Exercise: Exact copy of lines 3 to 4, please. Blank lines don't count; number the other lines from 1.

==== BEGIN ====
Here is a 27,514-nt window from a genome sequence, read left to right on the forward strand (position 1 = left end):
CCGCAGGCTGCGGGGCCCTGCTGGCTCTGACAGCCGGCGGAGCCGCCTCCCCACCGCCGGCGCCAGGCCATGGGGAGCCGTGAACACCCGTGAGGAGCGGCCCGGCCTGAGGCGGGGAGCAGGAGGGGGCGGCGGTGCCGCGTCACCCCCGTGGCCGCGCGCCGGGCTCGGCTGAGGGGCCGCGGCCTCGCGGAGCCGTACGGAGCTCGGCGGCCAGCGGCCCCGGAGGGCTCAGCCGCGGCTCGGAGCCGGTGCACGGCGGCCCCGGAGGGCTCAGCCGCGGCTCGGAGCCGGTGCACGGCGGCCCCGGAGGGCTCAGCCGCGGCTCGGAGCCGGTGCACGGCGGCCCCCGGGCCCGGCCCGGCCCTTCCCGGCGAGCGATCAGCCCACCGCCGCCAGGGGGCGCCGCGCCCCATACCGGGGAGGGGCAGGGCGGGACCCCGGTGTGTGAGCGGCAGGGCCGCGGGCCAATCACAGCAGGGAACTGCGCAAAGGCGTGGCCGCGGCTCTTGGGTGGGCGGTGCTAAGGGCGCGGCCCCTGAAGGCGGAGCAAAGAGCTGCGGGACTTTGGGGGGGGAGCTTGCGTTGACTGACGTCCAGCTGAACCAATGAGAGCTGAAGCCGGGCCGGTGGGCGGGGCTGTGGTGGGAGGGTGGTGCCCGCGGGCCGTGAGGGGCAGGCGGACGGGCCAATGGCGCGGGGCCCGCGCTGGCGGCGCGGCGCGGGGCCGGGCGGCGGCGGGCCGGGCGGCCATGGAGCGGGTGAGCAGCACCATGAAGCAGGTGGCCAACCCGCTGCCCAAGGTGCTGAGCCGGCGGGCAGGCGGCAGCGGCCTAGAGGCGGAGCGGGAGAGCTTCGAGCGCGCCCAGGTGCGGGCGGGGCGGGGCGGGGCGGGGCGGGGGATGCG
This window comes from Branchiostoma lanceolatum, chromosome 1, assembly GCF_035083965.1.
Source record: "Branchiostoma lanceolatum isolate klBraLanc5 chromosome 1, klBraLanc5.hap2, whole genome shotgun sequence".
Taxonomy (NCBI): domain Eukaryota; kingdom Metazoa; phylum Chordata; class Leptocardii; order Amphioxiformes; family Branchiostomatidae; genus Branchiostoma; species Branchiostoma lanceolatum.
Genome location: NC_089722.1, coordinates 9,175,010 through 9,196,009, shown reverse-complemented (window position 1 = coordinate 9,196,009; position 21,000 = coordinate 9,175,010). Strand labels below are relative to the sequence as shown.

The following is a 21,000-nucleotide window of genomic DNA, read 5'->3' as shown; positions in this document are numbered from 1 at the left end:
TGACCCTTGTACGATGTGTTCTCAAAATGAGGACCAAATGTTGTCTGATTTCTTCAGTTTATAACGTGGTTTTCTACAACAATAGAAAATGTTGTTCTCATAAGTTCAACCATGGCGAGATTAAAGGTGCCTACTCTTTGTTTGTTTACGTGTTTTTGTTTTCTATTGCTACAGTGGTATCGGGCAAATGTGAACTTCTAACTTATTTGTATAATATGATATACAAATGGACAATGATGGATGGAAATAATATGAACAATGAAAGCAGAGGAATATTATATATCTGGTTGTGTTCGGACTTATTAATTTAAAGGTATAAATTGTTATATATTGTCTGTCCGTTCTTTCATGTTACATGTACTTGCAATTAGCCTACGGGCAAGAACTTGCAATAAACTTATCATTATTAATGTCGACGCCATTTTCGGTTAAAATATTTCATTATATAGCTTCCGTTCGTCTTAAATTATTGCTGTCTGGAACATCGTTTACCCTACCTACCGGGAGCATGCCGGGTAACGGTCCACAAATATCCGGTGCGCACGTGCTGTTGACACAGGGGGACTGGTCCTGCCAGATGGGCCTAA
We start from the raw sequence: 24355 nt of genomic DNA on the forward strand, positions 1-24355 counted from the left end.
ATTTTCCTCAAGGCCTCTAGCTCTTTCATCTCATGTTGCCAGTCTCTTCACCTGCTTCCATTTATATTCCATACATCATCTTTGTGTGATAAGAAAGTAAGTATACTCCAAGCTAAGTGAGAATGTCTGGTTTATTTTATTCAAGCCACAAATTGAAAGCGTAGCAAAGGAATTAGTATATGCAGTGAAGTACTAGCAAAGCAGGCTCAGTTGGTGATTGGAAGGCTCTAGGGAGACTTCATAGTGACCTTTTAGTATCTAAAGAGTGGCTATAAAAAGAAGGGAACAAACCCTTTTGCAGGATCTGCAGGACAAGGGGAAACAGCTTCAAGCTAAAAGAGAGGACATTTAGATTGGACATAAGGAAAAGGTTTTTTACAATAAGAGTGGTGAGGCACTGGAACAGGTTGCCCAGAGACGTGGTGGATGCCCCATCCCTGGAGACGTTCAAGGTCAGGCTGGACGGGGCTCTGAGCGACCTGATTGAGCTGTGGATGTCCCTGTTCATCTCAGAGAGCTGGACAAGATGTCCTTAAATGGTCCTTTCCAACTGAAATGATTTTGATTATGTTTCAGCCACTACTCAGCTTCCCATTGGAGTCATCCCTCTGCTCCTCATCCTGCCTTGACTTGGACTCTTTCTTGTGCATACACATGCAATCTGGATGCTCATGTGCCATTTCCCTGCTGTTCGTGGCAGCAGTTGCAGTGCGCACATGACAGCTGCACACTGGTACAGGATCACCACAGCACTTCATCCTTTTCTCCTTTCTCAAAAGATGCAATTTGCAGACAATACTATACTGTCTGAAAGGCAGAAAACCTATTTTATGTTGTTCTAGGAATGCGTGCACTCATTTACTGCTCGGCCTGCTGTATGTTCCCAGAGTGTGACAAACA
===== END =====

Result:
This window comes from Branchiostoma lanceolatum, chromosome 1, assembly GCF_035083965.1.
Source record: "Branchiostoma lanceolatum isolate klBraLanc5 chromosome 1, klBraLanc5.hap2, whole genome shotgun sequence".